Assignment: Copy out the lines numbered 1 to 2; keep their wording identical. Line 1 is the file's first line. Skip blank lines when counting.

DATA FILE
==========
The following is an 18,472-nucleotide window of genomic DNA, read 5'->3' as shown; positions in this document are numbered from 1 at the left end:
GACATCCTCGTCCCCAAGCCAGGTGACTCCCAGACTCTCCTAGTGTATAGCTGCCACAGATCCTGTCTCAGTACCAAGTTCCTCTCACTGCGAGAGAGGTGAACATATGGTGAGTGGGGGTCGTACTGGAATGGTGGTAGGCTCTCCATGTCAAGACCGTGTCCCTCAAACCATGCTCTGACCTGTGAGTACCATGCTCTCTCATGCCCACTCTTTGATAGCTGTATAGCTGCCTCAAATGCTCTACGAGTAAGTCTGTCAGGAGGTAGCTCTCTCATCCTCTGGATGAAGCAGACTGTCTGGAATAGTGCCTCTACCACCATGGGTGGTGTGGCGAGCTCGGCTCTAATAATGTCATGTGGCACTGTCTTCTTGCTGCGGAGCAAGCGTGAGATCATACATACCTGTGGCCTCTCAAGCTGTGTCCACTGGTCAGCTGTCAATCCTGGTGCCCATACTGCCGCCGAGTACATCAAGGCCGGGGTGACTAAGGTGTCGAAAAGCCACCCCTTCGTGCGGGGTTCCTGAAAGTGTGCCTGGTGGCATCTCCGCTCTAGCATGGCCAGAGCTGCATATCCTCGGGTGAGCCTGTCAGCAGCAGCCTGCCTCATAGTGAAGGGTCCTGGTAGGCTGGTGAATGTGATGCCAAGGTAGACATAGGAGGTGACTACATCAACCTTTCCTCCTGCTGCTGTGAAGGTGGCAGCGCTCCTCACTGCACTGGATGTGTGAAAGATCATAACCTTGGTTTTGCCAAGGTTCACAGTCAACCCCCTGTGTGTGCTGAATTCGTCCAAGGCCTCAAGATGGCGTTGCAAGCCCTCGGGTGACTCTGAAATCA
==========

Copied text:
The following is an 18,472-nucleotide window of genomic DNA, read 5'->3' as shown; positions in this document are numbered from 1 at the left end:
GACATCCTCGTCCCCAAGCCAGGTGACTCCCAGACTCTCCTAGTGTATAGCTGCCACAGATCCTGTCTCAGTACCAAGTTCCTCTCACTGCGAGAGAGGTGAACATATGGTGAGTGGGGGTCGTACTGGAATGGTGGTAGGCTCTCCATGTCAAGACCGTGTCCCTCAAACCATGCTCTGACCTGTGAGTACCATGCTCTCTCATGCCCACTCTTTGATAGCTGTATAGCTGCCTCAAATGCTCTACGAGTAAGTCTGTCAGGAGGTAGCTCTCTCATCCTCTGGATGAAGCAGACTGTCTGGAATAGTGCCTCTACCACCATGGGTGGTGTGGCGAGCTCGGCTCTAATAATGTCATGTGGCACTGTCTTCTTGCTGCGGAGCAAGCGTGAGATCATACATACCTGTGGCCTCTCAAGCTGTGTCCACTGGTCAGCTGTCAATCCTGGTGCCCATACTGCCGCCGAGTACATCAAGGCCGGGGTGACTAAGGTGTCGAAAAGCCACCCCTTCGTGCGGGGTTCCTGAAAGTGTGCCTGGTGGCATCTCCGCTCTAGCATGGCCAGAGCTGCATATCCTCGGGTGAGCCTGTCAGCAGCAGCCTGCCTCATAGTGAAGGGTCCTGGTAGGCTGGTGAATGTGATGCCAAGGTAGACATAGGAGGTGACTACATCAACCTTTCCTCCTGCTGCTGTGAAGGTGGCAGCGCTCCTCACTGCACTGGATGTGTGAAAGATCATAACCTTGGTTTTGCCAAGGTTCACAGTCAACCCCCTGTGTGTGCTGAATTCGTCCAAGGCCTCAAGATGGCGTTGCAAGCCCTCGGGTGACTCTGAAATCA